We all need to be respectful of the fact that various in depth studies conducted by some of the top brains in the world have proven without a shadow of a doubt that you cannot own too many bicycles. It is not possible.  

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A couple of weeks ago there was a carbon Cannondale SuperX in the Bikehub classifieds ....  I thought that is the perfect bike as I could swop out the gravel wheels for road wheels whenever I wanted to do a road race. .... was a bargain at 20K ... but the current recession stopped me from flirting with the idea.  :mellow: 

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Took the plunge a few years ago and went the 2nd hand self-build route to keep the cost down.

 

Steel frame and fork. 2x10. 50-34 and 11-36 (about to go 46-34 and 11-40). Drop bars, STIs.

 

Love it! I tour on it on tar/gravel and train on the road too. Love the ability to run from 25 to 38mm tyres. It's comfy and handles well enough for a confirmed roadie.

 

Yes it's heavier than my carbon road bike and hence slower but not all rides need to be about speed.

 

I wouldn't easily be parted from it...

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In an effort to resolve the n+1 financial strain, I have invested in what I believe is my trilogy of bikes, carbon road racer, steel mountain bike and my titanium gravel bike over the last few years. The "problem" is the gravel bike has become the go to bike and I should have rather invested in a second wheelset for the GR  rather than a dedicated road bike, i.e. skinny wheels / tyres for road and wide tyre wheel combo for offroad. The spare wheelset can also accommodate suitable road gearing, to offset the ultra compact front chainring set upfront, when trying to hang with the roadies on Marine Drive loop.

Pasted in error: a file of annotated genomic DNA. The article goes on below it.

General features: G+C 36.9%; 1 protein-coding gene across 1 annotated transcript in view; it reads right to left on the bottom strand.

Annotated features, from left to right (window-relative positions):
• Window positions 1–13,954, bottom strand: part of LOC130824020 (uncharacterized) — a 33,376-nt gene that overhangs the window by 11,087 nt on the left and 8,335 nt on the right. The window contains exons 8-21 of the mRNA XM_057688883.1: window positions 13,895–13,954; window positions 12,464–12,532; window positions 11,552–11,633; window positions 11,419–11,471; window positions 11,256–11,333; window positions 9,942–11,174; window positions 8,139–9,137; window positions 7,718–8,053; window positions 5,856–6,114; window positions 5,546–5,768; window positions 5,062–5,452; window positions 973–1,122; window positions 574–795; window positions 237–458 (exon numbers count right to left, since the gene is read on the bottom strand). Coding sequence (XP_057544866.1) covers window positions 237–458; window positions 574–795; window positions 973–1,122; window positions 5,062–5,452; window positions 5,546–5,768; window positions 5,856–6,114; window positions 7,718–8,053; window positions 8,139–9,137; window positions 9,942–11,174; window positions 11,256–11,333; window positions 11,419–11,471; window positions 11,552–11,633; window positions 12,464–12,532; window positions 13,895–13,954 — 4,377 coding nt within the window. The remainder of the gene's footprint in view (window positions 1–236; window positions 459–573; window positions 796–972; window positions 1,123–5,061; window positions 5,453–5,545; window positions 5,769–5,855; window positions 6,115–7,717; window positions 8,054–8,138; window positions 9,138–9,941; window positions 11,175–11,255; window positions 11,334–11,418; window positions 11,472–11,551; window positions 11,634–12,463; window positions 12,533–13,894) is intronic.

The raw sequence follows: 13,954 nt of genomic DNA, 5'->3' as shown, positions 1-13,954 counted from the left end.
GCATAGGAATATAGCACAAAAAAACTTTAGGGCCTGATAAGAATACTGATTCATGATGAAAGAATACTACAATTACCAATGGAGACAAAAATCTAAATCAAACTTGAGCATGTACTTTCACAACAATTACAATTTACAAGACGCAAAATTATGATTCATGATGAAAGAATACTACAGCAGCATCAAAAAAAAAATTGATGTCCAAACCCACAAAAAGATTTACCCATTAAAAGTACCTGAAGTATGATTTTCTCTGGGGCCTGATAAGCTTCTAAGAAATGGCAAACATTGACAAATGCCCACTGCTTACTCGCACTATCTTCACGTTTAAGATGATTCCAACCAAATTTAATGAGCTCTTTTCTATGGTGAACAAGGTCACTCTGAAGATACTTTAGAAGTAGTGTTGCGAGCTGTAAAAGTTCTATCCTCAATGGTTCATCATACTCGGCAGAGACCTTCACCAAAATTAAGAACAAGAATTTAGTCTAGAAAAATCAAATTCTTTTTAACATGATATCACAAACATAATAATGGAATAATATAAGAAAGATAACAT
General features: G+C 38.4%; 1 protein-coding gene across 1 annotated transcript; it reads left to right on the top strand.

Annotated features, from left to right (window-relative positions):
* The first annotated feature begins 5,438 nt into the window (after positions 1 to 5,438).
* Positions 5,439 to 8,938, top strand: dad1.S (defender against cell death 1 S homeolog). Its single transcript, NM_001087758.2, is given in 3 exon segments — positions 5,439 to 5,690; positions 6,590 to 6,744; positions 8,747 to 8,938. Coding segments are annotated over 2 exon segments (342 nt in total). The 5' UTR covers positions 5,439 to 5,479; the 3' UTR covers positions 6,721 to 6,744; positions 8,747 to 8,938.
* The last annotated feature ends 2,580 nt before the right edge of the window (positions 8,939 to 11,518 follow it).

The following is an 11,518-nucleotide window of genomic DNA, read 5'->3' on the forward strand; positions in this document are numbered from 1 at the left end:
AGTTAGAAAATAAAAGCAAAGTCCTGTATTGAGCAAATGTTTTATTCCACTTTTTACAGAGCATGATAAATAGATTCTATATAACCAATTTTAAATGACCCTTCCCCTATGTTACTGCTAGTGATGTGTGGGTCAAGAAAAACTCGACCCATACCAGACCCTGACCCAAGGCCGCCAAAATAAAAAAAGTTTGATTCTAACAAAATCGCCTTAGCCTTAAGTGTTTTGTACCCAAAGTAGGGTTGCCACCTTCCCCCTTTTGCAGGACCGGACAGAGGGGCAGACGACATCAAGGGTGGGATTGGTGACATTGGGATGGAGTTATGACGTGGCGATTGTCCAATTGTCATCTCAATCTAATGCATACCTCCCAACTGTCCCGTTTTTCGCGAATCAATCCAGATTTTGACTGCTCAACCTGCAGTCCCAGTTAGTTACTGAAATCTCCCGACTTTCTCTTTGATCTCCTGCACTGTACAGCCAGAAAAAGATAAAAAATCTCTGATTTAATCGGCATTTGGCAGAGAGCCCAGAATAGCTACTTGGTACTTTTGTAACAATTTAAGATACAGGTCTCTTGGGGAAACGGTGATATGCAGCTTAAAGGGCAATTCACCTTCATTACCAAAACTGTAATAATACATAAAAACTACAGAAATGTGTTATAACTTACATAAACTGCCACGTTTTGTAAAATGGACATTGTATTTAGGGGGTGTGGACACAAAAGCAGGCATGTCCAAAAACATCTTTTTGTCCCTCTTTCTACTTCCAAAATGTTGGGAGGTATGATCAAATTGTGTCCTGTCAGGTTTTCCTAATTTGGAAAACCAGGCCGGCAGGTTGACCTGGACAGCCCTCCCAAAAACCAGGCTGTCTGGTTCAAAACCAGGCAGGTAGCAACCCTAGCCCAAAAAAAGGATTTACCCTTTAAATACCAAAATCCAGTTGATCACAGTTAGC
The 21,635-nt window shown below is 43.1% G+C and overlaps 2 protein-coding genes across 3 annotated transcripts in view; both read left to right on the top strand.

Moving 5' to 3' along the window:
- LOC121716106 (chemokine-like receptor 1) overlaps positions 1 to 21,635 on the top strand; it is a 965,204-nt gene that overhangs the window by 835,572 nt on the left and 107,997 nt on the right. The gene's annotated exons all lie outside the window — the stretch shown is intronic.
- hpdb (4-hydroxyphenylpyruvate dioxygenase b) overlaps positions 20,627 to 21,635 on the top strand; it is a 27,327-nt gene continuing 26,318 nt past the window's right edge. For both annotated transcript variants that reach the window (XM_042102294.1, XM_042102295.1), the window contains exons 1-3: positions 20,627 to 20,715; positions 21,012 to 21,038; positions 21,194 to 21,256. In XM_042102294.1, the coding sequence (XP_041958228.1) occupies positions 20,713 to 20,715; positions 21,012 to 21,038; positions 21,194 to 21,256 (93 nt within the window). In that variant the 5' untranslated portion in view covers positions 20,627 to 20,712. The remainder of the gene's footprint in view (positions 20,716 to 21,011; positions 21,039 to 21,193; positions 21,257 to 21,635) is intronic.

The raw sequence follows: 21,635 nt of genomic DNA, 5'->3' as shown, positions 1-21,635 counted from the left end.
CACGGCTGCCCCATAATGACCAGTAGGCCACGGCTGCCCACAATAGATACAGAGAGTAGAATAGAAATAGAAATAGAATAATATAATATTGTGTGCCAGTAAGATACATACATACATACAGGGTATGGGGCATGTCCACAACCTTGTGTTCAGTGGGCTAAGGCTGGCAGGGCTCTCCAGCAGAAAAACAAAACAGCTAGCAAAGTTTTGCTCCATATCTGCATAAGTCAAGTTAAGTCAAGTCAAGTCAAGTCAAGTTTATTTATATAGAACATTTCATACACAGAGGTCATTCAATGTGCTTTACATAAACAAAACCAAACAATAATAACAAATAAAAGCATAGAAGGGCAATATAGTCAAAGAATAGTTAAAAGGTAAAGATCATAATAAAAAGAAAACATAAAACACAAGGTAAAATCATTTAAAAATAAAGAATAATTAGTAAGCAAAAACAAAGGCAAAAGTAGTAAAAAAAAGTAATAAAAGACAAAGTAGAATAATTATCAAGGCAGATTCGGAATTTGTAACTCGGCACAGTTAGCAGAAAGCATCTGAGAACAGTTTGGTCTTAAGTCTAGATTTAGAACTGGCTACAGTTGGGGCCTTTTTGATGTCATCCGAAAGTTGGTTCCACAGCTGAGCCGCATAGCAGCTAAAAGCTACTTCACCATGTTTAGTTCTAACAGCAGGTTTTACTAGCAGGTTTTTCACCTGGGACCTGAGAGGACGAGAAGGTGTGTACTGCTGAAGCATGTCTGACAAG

My decision to purchase the gravel bike was also dictated by my work (renewables industry in the Little Karoo and all of the Northern Cape), and the mountainbike was too slow to cover larger distances over our off weekends. A decision I don't regret, as it also very easy to add the bikepacking gear for the overnighters I end up doing.  In short the gravel bike allows for speed and comfort to explore large areas.

 

 

 

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I did buy a gravel bike so for me it's would I buy it again and the answer is yes.

 

There are times when I hate it and I've said before that sometimes I regard it as the bastard offspring of my road and mtb and combines the worst features of it's parents but this is usually at the point where my bike handling skills end and my reliance on the technology begins.

 

I would not ever use it as a replacement for my road bike or my dual suss. It sees daily use as an urban commuter - shortcuts over grass sections, hopping on and off pavements as OP observes. Currently has 4 devil thorns sticking out the tubeless picked up when I rode on to the embankment next to liesbeek bike path to avoid workmen. Makes me feel happy and confident that I won't end up at work with greasy hands from changing a flat.

 

I take it out to Koeberg once in a while or to PHily on the back roads which is a nice change and it races Amarider and Swartberg granfondo.

 

I think the addition of a dropper post will improve the bike for me - I have unreasonably long legs which puts my center of gravity quite high on the bike and I do feel a bit vulnerable on long steep bumpy dirt descents.